While Quantum Break is the pinnacle of Game Informer’s Decembers cover story, the articles they’ve come up with are not solely focused on the game. Much more are they about the game’s development studio, Remedy Entertainment, and the creative process behind game development.
As an outsider, we rarely get to notice about any of that. Of course, during the years we’ve seen Remedy’s games evolve graphically, experienced more intense storytelling and we’ve been there when their games where announced or went gold. But for a developer that process doesn’t end as soon as a game is ready to ship. It’s an ongoing process that’s likely never to end as long as a studio is in business. As you can understand, this means the studio’s history becomes richer with each game they start developing.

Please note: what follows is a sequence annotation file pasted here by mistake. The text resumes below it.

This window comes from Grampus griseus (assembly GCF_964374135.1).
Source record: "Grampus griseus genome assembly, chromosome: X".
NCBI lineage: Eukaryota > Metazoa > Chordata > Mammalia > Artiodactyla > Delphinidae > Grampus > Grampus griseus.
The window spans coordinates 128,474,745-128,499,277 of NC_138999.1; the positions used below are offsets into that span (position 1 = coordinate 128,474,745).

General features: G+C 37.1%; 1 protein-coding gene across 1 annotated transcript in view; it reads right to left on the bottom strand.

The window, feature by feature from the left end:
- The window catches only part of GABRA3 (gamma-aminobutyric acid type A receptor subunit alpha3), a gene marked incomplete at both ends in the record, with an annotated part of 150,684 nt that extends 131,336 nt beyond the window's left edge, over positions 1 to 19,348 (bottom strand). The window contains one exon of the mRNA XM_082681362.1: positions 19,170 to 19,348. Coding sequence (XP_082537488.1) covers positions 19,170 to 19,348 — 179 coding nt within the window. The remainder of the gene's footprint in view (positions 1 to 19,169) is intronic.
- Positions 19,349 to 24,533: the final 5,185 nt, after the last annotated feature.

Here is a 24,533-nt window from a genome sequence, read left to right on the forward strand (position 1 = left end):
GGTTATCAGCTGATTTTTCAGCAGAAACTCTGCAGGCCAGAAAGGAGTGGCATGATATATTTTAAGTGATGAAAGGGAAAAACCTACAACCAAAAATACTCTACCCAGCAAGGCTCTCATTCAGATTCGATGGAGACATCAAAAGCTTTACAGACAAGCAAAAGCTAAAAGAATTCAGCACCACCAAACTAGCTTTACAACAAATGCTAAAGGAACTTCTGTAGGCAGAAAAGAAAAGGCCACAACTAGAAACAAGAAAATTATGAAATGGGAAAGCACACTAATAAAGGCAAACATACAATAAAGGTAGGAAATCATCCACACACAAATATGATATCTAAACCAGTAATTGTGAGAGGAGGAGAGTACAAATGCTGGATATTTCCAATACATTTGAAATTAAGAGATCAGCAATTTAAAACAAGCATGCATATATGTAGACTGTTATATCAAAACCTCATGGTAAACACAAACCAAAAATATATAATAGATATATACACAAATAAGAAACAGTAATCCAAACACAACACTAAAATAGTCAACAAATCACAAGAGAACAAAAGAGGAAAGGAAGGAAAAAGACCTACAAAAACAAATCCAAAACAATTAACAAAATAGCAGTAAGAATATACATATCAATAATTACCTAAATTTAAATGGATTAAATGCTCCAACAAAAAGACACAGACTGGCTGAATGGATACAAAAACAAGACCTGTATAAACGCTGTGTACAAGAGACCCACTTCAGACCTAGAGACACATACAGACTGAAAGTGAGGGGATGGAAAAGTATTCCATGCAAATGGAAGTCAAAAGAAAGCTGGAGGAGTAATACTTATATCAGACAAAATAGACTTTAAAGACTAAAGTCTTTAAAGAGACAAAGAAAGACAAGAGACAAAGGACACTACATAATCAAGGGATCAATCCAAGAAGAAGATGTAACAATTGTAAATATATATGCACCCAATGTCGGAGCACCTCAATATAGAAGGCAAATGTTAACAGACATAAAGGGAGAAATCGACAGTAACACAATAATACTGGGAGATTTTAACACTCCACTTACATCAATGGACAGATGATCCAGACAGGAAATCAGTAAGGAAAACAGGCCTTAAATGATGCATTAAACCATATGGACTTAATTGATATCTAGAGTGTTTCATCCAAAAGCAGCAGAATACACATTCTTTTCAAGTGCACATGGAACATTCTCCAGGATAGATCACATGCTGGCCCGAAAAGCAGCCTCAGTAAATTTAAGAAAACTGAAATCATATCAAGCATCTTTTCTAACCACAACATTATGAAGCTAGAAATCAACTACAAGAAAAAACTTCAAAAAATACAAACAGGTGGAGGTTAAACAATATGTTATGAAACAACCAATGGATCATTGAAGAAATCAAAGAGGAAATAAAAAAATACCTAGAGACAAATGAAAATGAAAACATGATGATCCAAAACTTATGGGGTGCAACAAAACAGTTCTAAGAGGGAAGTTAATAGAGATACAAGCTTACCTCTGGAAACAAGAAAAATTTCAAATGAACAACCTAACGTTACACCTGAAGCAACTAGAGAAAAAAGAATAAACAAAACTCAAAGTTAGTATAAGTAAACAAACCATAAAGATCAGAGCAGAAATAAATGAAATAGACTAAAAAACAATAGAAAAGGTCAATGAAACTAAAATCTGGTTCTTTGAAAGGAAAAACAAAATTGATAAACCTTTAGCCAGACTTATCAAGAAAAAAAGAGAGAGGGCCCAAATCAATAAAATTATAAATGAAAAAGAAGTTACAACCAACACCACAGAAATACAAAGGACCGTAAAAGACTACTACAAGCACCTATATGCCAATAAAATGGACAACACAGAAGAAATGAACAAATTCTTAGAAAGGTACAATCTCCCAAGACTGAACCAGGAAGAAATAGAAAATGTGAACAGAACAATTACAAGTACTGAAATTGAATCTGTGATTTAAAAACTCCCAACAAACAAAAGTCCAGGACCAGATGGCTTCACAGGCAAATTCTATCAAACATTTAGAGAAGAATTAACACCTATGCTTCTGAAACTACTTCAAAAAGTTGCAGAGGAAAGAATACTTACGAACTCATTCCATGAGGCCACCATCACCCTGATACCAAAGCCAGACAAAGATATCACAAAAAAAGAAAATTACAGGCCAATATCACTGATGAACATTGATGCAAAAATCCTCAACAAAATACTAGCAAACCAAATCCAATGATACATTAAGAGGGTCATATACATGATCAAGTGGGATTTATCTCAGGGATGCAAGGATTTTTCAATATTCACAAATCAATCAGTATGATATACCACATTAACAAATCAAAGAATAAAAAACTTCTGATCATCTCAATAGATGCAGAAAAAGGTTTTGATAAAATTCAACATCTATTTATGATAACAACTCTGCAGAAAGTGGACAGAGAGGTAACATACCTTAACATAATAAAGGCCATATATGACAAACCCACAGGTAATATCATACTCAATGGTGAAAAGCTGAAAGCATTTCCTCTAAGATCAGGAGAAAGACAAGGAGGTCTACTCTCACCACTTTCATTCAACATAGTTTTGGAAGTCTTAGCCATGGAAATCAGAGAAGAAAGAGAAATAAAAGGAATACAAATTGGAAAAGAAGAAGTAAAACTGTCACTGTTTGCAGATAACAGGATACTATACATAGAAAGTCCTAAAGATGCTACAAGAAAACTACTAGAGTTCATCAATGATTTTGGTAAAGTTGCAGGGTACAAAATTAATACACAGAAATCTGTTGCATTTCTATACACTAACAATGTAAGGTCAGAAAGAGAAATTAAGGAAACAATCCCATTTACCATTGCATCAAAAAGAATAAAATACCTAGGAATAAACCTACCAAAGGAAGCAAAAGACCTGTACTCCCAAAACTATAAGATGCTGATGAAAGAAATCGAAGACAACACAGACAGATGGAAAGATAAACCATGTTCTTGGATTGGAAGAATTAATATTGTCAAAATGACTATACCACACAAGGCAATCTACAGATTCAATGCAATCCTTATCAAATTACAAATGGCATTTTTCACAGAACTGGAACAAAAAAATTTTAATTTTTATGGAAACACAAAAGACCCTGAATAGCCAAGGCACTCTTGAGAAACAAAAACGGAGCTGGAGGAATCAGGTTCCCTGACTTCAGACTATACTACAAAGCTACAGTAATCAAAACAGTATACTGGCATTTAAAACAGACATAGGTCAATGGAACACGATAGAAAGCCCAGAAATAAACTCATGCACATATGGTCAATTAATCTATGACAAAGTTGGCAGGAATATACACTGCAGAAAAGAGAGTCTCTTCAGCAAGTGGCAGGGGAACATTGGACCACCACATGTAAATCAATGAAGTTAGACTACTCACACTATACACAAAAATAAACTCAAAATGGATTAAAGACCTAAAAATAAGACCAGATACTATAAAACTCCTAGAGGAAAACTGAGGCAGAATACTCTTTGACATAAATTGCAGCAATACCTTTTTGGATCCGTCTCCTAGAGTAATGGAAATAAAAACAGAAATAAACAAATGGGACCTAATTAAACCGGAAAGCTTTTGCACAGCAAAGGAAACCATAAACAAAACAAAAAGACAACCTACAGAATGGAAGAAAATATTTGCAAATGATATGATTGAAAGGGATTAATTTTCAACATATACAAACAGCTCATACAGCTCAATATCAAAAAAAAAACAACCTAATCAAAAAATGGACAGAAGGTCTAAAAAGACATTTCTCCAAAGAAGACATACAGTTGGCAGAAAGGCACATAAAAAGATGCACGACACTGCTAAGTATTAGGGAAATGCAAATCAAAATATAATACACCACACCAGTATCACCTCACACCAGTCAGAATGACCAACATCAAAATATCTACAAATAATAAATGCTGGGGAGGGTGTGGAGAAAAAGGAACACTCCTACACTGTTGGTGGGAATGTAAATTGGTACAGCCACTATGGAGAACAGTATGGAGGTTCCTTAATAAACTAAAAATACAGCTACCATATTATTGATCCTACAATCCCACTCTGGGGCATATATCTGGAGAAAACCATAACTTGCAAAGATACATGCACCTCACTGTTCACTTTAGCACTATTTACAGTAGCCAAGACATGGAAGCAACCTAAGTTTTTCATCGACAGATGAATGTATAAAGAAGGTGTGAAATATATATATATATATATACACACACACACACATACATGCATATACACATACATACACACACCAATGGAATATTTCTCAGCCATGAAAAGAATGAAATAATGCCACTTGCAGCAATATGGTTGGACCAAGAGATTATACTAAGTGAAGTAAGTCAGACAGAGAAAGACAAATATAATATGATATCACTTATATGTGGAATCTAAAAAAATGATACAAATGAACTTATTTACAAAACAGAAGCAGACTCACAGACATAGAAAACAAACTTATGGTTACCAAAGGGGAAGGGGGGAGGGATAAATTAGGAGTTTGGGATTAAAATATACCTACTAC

It’s not often that a studio talks openly about this process, let alone show any relics from that time. But rarely we get to see on the inside. While visiting Finland, Game Informer got a sneak peek in what the Remedy team calls their “development warehouse”, where relics and various other gems are stored for safe keeping and later use.
Art director Saku Lehtinen was kind enough to show the Game Informer crew around in the development warehouse. Together they dug up items like Max Payne’s research photographs used for the graphic novels and wardrobe items from Alan Wake 1 & 2. Perhaps you remember, PayneReactor even gave away some collectors items away from this warehouse!
The video (Click here to watch it) is a must watch for every Max Payne fan. Thomas Puha, Head of PR at Remedy, was kind enough to notify me himself through Twitter about this awesome video. Thanks a lot guys, for your openness towards fans and taking us with you on your incredible journey!